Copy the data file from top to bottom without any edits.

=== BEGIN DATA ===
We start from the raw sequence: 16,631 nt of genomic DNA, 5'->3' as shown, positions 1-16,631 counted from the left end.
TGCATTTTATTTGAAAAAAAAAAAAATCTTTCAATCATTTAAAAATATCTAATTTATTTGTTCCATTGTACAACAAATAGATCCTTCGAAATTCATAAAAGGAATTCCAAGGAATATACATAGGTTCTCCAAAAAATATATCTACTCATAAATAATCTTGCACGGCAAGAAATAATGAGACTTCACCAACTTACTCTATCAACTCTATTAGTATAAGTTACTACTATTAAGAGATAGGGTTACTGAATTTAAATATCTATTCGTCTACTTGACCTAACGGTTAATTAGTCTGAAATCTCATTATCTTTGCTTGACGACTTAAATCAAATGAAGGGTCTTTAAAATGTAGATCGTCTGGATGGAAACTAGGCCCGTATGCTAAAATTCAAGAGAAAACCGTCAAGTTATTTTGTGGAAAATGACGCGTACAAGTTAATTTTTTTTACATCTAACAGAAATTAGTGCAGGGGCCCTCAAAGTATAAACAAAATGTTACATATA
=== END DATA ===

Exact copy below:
We start from the raw sequence: 16,631 nt of genomic DNA, 5'->3' as shown, positions 1-16,631 counted from the left end.
TGCATTTTATTTGAAAAAAAAAAAAATCTTTCAATCATTTAAAAATATCTAATTTATTTGTTCCATTGTACAACAAATAGATCCTTCGAAATTCATAAAAGGAATTCCAAGGAATATACATAGGTTCTCCAAAAAATATATCTACTCATAAATAATCTTGCACGGCAAGAAATAATGAGACTTCACCAACTTACTCTATCAACTCTATTAGTATAAGTTACTACTATTAAGAGATAGGGTTACTGAATTTAAATATCTATTCGTCTACTTGACCTAACGGTTAATTAGTCTGAAATCTCATTATCTTTGCTTGACGACTTAAATCAAATGAAGGGTCTTTAAAATGTAGATCGTCTGGATGGAAACTAGGCCCGTATGCTAAAATTCAAGAGAAAACCGTCAAGTTATTTTGTGGAAAATGACGCGTACAAGTTAATTTTTTTTACATCTAACAGAAATTAGTGCAGGGGCCCTCAAAGTATAAACAAAATGTTACATATA